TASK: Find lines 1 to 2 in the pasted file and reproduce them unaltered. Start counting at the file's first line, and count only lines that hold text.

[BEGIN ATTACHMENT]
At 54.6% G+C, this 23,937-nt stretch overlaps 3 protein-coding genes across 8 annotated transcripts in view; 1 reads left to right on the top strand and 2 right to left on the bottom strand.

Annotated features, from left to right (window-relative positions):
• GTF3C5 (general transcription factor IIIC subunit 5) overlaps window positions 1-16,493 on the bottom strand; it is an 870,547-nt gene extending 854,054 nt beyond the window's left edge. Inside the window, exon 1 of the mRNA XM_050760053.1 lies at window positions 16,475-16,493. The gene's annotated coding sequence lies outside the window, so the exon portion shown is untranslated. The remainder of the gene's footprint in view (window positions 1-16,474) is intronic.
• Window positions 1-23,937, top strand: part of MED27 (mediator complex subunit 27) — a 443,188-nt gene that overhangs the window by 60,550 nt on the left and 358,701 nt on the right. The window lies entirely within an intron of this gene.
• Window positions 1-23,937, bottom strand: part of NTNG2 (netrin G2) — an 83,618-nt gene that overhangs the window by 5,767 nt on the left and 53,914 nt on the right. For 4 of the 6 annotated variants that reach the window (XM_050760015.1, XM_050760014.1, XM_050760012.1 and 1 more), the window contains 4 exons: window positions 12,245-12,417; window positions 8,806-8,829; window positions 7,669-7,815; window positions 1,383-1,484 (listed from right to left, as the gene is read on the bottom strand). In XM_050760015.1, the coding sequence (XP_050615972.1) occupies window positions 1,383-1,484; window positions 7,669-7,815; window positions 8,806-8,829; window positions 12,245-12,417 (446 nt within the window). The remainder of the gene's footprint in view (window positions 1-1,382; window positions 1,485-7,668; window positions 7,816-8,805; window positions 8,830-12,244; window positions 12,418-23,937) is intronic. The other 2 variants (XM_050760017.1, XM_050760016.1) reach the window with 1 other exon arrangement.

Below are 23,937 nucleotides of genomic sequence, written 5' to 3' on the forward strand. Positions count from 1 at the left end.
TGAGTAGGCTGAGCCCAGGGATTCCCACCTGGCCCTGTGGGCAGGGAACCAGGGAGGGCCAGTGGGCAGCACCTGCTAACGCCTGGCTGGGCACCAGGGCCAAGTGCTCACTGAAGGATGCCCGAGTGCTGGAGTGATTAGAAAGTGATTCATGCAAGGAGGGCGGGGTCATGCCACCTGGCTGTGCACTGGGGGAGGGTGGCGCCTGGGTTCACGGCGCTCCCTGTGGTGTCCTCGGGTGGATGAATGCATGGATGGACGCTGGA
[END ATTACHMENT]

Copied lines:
At 54.6% G+C, this 23,937-nt stretch overlaps 3 protein-coding genes across 8 annotated transcripts in view; 1 reads left to right on the top strand and 2 right to left on the bottom strand.

Annotated features, from left to right (window-relative positions):